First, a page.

Government teachers turn scouts to catch them young, hit prejudice wall

Published: 12th June 2016 03:28 AM  |   Last Updated: 12th June 2016 03:28 AM   |  A+A-


CUDDALORE: For an average youth fresh out of college, a government job figures top on the list of possible employment avenues, as the emoluments and the cushioning it provides against the economic fluctuations are unsurpassed. But, when it comes to laying the foundation for an academic career in pursuit of the dream job, even a mention of government school is looked down upon. If a government job is held in so high a regard, why do parents give a wide berth to State-run schools while sifting through education options?

The answer lies in a prejudice deeply-ingrained in the minds of the parents that government schools are not up to the scratch, says Senguttuvan, the headmaster of Panchayat Union Primary School at Anandakudi in Cuddalore. “Though we approached many guardians, elaborating the sea of change the government schools have underwent over the years, they were reluctant to admit their wards to State-run institutions, as they believed private schools were better,” he says.

With the academic season off to a start, teachers in the district have been scouting for prospective students for primary schools, but to no avail. Their door-to-door campaigns seem to be doing little to tilt the balance in the favour of government schools. The reason is both socio-economic and psychological, feels Senguttuvan. “In the minds of many parents, fees is directly proportional to the quality of education – more the fees, better the quality. Most give thumbs down to the government schools for the simple reason that education is imparted free of cost,” he says.

With some parents even availing of loans at hefty interest rates to send their wards to private schools, do the institutions actually deliver? Karikalan, a teacher at Government Middle School at Karkudal in Cuddalore, says no. “When financial constraints force the parents to admit their children to government schools in the middle of an academic year, the hype surrounding private schools fizzle out. The performance of most of such students is below par, with many unable to write either Tamil or English,” he adds.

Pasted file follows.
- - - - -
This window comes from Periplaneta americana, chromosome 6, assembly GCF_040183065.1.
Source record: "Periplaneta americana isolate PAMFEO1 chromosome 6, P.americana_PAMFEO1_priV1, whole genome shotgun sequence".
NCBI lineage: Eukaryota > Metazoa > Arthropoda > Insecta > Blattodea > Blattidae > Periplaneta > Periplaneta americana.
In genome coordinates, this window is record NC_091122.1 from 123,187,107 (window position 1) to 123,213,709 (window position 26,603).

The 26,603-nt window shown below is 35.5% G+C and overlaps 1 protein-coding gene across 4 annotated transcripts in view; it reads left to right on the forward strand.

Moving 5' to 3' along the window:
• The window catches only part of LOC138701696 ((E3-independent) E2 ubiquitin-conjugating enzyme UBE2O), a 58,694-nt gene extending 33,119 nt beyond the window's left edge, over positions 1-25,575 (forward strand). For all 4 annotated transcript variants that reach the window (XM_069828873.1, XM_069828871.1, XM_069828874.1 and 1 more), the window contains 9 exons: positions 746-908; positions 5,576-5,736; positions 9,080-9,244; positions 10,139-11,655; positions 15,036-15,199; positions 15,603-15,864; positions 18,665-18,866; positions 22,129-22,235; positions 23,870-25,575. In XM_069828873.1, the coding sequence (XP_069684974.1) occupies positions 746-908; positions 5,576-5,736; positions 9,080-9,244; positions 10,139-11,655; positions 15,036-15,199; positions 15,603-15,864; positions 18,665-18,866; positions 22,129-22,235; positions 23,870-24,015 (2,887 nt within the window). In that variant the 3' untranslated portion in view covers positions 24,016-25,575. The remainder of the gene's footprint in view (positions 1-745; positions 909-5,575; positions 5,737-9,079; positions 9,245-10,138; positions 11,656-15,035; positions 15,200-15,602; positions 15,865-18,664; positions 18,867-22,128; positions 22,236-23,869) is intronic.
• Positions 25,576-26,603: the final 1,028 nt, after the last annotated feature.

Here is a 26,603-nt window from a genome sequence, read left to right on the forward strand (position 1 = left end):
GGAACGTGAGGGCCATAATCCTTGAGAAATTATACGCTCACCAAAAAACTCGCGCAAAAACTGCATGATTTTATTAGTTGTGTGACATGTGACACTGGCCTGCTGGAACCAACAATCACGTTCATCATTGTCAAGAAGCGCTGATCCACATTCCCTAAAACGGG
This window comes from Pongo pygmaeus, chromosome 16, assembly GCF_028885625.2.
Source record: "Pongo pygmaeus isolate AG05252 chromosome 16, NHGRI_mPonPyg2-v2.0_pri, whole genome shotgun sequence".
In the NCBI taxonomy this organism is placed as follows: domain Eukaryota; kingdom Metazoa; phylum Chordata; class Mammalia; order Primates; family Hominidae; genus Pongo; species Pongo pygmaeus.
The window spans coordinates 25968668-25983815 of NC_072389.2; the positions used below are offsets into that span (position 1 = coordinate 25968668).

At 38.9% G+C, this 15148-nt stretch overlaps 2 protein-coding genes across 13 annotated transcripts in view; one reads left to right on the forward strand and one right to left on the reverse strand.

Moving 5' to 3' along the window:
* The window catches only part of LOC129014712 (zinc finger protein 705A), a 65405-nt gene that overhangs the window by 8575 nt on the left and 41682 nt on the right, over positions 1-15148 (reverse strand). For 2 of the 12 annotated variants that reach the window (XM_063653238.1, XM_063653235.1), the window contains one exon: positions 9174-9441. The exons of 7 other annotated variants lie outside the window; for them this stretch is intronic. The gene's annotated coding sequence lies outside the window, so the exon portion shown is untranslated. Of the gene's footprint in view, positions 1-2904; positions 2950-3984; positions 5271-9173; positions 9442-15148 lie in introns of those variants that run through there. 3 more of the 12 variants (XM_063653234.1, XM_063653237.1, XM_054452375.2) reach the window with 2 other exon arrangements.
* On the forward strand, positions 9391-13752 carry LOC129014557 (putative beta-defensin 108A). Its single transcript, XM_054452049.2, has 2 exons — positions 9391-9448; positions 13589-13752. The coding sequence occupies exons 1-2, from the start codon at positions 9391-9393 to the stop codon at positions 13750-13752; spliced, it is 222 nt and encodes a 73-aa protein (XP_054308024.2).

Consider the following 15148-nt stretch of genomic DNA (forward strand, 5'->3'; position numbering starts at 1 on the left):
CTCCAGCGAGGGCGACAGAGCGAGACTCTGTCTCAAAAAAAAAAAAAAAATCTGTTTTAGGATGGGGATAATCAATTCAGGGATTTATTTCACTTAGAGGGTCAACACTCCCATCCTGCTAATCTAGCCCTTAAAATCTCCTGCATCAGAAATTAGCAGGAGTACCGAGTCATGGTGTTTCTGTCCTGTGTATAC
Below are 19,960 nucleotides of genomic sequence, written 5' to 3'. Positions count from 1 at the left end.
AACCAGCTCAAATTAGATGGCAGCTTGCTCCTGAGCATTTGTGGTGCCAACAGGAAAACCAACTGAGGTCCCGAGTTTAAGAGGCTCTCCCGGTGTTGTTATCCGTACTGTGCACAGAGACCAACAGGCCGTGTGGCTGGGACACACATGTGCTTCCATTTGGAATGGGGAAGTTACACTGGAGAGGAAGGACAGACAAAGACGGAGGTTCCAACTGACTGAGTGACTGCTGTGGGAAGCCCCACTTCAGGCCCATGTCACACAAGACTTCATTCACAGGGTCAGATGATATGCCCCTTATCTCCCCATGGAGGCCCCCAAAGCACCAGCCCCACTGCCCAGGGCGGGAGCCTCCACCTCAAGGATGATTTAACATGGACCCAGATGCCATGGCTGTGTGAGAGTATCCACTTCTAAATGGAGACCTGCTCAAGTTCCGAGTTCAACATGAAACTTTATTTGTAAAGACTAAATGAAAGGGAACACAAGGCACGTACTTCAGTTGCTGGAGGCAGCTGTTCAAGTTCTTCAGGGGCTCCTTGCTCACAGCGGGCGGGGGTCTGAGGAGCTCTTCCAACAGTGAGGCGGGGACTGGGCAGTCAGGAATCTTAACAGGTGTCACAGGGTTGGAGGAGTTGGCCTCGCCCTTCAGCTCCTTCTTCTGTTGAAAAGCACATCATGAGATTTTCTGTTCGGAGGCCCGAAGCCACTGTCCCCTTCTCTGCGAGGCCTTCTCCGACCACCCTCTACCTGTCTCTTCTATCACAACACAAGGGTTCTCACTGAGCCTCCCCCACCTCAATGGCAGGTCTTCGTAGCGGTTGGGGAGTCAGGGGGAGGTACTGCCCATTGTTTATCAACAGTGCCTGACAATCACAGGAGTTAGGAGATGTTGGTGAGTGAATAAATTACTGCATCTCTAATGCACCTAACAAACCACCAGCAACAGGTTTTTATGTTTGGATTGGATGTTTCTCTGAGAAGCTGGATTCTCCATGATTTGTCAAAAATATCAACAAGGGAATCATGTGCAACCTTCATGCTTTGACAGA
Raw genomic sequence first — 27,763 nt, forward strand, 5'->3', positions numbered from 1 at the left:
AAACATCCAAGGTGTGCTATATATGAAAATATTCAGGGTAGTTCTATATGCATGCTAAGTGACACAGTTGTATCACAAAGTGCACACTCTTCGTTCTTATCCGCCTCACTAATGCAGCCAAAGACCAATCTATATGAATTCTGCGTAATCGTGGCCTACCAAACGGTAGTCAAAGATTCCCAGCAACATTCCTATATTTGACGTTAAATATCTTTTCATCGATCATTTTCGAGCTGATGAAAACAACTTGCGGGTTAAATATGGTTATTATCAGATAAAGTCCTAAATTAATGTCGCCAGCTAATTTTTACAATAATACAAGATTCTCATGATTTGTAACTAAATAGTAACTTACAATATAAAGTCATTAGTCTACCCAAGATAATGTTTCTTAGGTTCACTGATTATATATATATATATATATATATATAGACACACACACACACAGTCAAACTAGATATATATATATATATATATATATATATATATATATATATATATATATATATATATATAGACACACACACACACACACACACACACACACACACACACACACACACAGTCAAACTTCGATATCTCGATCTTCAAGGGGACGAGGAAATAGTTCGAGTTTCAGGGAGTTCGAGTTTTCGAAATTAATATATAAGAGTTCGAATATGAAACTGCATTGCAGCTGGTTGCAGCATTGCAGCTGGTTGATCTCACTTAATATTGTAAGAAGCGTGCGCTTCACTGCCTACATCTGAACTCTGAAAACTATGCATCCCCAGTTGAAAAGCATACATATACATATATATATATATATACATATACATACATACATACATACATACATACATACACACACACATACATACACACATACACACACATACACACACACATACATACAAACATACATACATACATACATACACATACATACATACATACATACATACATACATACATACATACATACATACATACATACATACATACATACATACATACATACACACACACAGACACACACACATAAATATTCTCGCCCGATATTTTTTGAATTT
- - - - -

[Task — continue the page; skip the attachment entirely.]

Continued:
While a lot needs to be done to effect a change in the mindset, some teachers are leading by example. A baby step in this direction has been taken by Tamil Selvi, the headmistress of Panchayat Union Primary School at Ko Athanur. She had the walls of the school painted with colourful drawings interspersed with Thirukkural couplets and the solar system. She even roped in film director and actor Samuthrakani to address a rally in the village in April-end to attract more children.

If Tamil Selvi chose colours, Vasanth, a tech-savvy teacher at government school in Keezhpalayur, transformed the dreary classrooms into smart ones by getting an air conditioner and LCD projector. His efforts won him the Cuddalore Collector’s appreciation.

No story of teachers going out of their way to draw students to government schools can be complete without a mention of R Kannaiyah, the headmaster of a government elementary school in Pudukkottai district. When he came at the helm of Veeramangalam Elementary School near Aranthangi, there were only 37 students from classes I to V. After racking his brain to come up with a concrete plan to curb the dropout rate while increasing the intake at the same time, he struck upon an idea that went on to transform the school. He found out that most of the parents wanted to admit their children to Kindergarten by the time they turned three. As the school lacked the KG sections, the parents were forced to choose private nursery schools.

Kannaiyah began with taking the children coming to the Anganwadi on the school premises under his wings. By imparting basic education to the toddlers, he ensured that they joined the school in standard I once they were five. “Through this method, we had 11 new admissions in 2013-14 and 15 by 2014-15. This year, we have admitted 12 kids so far,” he says.

With inputs from S Kumaresan @ Pudukkottai & S Senthil Kumar @ Coimbatore

Many parents feel fees is directly proportional to the quality of education. Most give thumbs down to the govt schools for the simple reason that education is imparted free of cost Senguttuvan, headmaster

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